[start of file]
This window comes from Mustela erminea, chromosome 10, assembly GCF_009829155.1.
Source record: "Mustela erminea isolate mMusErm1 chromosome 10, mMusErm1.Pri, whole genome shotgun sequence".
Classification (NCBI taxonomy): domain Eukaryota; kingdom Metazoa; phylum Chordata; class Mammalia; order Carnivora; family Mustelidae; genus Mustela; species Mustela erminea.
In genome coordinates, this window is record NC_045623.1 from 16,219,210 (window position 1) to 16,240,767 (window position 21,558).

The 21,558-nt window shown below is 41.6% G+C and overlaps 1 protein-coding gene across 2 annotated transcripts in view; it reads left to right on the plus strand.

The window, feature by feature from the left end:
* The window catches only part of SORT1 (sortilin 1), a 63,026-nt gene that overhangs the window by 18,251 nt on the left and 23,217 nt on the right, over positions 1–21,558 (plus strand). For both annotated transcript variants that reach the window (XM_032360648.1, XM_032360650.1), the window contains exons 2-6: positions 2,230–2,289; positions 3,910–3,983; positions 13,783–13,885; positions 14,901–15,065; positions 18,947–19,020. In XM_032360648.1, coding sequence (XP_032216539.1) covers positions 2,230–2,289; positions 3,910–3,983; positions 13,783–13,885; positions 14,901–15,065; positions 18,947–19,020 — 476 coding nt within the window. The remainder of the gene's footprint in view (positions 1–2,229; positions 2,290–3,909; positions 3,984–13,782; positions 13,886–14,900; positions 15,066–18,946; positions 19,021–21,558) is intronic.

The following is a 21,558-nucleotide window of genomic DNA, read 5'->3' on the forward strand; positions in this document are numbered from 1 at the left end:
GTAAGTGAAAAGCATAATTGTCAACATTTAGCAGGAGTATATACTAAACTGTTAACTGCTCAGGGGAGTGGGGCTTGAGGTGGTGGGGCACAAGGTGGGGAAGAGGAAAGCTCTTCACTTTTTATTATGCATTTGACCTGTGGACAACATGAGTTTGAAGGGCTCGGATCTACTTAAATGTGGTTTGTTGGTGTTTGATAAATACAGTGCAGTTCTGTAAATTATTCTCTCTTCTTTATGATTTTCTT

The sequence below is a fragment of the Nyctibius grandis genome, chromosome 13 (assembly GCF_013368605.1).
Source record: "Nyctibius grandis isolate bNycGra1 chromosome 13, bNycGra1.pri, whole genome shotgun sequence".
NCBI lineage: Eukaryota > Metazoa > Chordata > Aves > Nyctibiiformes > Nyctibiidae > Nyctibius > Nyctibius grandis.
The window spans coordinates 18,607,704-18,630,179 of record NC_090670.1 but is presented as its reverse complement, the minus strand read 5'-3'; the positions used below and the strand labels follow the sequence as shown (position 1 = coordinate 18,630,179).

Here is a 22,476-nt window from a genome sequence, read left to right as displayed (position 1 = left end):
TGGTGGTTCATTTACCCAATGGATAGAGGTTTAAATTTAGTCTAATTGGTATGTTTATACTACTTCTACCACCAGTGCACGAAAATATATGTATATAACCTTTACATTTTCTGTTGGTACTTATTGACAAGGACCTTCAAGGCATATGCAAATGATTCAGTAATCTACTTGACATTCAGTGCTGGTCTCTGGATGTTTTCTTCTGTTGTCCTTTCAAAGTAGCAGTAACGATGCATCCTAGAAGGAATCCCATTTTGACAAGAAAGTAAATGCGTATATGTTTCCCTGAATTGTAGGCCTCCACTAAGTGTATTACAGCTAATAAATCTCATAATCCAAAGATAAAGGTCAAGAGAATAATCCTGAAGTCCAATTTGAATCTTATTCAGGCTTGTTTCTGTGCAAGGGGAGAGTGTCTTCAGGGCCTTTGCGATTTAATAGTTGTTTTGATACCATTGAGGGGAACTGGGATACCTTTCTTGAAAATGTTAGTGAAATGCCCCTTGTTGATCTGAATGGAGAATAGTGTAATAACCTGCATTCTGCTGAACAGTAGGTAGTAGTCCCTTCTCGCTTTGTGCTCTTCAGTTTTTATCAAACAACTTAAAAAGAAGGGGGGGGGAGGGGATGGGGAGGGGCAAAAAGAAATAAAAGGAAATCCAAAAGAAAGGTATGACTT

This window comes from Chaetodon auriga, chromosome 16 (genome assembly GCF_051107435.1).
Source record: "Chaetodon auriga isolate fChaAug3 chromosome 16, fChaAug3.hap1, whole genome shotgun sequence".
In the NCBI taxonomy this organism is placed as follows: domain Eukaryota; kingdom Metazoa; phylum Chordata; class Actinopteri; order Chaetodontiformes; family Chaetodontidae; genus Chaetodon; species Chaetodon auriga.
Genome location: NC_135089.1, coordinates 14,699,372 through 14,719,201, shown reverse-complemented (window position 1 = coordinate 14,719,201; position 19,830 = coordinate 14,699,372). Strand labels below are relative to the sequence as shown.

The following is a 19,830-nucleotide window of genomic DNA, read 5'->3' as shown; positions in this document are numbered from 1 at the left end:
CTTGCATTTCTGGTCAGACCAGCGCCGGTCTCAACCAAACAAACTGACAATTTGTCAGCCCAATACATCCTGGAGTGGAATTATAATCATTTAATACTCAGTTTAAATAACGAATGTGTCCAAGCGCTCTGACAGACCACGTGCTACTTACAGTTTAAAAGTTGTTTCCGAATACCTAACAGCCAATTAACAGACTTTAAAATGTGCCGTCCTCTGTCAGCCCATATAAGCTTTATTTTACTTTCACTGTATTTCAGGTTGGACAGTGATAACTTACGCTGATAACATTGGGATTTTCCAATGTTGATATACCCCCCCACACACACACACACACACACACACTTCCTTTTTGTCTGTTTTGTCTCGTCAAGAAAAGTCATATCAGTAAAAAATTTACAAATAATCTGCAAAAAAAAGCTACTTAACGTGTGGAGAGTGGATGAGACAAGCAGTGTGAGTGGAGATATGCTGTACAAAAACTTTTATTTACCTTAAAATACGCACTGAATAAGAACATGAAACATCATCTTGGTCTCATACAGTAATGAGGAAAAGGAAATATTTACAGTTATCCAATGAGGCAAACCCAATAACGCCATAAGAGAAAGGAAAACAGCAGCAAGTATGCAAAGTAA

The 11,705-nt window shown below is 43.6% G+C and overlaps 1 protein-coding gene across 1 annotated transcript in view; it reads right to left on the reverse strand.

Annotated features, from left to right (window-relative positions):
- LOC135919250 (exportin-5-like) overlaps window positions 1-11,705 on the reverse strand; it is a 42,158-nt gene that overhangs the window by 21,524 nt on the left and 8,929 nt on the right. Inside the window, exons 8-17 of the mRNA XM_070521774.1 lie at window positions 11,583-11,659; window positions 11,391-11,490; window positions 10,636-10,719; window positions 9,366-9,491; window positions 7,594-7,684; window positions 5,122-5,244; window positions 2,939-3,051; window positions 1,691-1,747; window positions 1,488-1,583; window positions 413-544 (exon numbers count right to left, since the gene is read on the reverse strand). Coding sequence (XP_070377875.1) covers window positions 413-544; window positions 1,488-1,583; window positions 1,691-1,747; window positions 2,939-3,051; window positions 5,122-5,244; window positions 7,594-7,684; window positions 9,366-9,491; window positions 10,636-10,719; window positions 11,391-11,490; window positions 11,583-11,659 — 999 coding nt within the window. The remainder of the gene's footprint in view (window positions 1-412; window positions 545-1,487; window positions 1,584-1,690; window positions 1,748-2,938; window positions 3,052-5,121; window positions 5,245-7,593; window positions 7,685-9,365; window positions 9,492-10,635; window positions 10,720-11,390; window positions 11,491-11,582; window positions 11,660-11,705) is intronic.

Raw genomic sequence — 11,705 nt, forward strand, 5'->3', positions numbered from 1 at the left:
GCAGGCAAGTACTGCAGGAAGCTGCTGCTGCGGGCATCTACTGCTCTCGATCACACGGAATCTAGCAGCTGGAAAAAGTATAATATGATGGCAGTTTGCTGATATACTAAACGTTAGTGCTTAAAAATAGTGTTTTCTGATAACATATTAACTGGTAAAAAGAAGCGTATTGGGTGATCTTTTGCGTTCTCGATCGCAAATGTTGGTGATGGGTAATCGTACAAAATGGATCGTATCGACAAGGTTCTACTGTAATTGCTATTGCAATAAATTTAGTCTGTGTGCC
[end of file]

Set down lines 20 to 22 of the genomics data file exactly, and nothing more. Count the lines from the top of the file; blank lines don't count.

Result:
The following is a 19,830-nucleotide window of genomic DNA, read 5'->3' as shown; positions in this document are numbered from 1 at the left end:
CTTGCATTTCTGGTCAGACCAGCGCCGGTCTCAACCAAACAAACTGACAATTTGTCAGCCCAATACATCCTGGAGTGGAATTATAATCATTTAATACTCAGTTTAAATAACGAATGTGTCCAAGCGCTCTGACAGACCACGTGCTACTTACAGTTTAAAAGTTGTTTCCGAATACCTAACAGCCAATTAACAGACTTTAAAATGTGCCGTCCTCTGTCAGCCCATATAAGCTTTATTTTACTTTCACTGTATTTCAGGTTGGACAGTGATAACTTACGCTGATAACATTGGGATTTTCCAATGTTGATATACCCCCCCACACACACACACACACACACACACTTCCTTTTTGTCTGTTTTGTCTCGTCAAGAAAAGTCATATCAGTAAAAAATTTACAAATAATCTGCAAAAAAAAGCTACTTAACGTGTGGAGAGTGGATGAGACAAGCAGTGTGAGTGGAGATATGCTGTACAAAAACTTTTATTTACCTTAAAATACGCACTGAATAAGAACATGAAACATCATCTTGGTCTCATACAGTAATGAGGAAAAGGAAATATTTACAGTTATCCAATGAGGCAAACCCAATAACGCCATAAGAGAAAGGAAAACAGCAGCAAGTATGCAAAGTAA

The 11,705-nt window shown below is 43.6% G+C and overlaps 1 protein-coding gene across 1 annotated transcript in view; it reads right to left on the reverse strand.